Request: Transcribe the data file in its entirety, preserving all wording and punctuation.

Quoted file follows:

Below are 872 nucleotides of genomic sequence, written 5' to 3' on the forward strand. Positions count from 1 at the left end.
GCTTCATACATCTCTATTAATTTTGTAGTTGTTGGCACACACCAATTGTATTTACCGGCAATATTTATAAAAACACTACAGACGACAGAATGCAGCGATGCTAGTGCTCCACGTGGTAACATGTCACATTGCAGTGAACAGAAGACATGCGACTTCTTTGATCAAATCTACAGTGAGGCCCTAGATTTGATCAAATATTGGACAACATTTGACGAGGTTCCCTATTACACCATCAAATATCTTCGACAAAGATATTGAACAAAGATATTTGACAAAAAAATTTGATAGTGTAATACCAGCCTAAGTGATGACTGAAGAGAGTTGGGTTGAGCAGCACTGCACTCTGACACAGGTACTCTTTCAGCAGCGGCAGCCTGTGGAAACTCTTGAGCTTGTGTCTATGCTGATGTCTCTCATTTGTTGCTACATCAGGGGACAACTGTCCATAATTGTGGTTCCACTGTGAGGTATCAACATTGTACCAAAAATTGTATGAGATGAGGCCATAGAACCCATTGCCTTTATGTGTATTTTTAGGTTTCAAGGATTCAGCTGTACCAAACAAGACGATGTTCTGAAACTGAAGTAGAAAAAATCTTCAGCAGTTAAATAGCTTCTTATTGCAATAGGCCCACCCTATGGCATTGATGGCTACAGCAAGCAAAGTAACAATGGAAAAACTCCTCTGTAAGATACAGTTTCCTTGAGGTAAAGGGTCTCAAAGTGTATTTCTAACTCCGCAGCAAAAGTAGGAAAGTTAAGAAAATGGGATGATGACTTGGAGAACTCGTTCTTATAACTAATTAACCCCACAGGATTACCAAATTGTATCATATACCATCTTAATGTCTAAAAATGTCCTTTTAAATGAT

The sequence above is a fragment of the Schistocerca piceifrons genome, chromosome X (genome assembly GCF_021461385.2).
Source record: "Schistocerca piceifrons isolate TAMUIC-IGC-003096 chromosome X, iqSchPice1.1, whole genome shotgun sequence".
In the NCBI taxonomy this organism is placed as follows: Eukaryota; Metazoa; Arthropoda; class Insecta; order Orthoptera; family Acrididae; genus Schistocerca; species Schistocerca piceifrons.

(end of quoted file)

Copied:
Below are 872 nucleotides of genomic sequence, written 5' to 3' on the forward strand. Positions count from 1 at the left end.
GCTTCATACATCTCTATTAATTTTGTAGTTGTTGGCACACACCAATTGTATTTACCGGCAATATTTATAAAAACACTACAGACGACAGAATGCAGCGATGCTAGTGCTCCACGTGGTAACATGTCACATTGCAGTGAACAGAAGACATGCGACTTCTTTGATCAAATCTACAGTGAGGCCCTAGATTTGATCAAATATTGGACAACATTTGACGAGGTTCCCTATTACACCATCAAATATCTTCGACAAAGATATTGAACAAAGATATTTGACAAAAAAATTTGATAGTGTAATACCAGCCTAAGTGATGACTGAAGAGAGTTGGGTTGAGCAGCACTGCACTCTGACACAGGTACTCTTTCAGCAGCGGCAGCCTGTGGAAACTCTTGAGCTTGTGTCTATGCTGATGTCTCTCATTTGTTGCTACATCAGGGGACAACTGTCCATAATTGTGGTTCCACTGTGAGGTATCAACATTGTACCAAAAATTGTATGAGATGAGGCCATAGAACCCATTGCCTTTATGTGTATTTTTAGGTTTCAAGGATTCAGCTGTACCAAACAAGACGATGTTCTGAAACTGAAGTAGAAAAAATCTTCAGCAGTTAAATAGCTTCTTATTGCAATAGGCCCACCCTATGGCATTGATGGCTACAGCAAGCAAAGTAACAATGGAAAAACTCCTCTGTAAGATACAGTTTCCTTGAGGTAAAGGGTCTCAAAGTGTATTTCTAACTCCGCAGCAAAAGTAGGAAAGTTAAGAAAATGGGATGATGACTTGGAGAACTCGTTCTTATAACTAATTAACCCCACAGGATTACCAAATTGTATCATATACCATCTTAATGTCTAAAAATGTCCTTTTAAATGAT

The sequence above is a fragment of the Schistocerca piceifrons genome, chromosome X (genome assembly GCF_021461385.2).
Source record: "Schistocerca piceifrons isolate TAMUIC-IGC-003096 chromosome X, iqSchPice1.1, whole genome shotgun sequence".
In the NCBI taxonomy this organism is placed as follows: Eukaryota; Metazoa; Arthropoda; class Insecta; order Orthoptera; family Acrididae; genus Schistocerca; species Schistocerca piceifrons.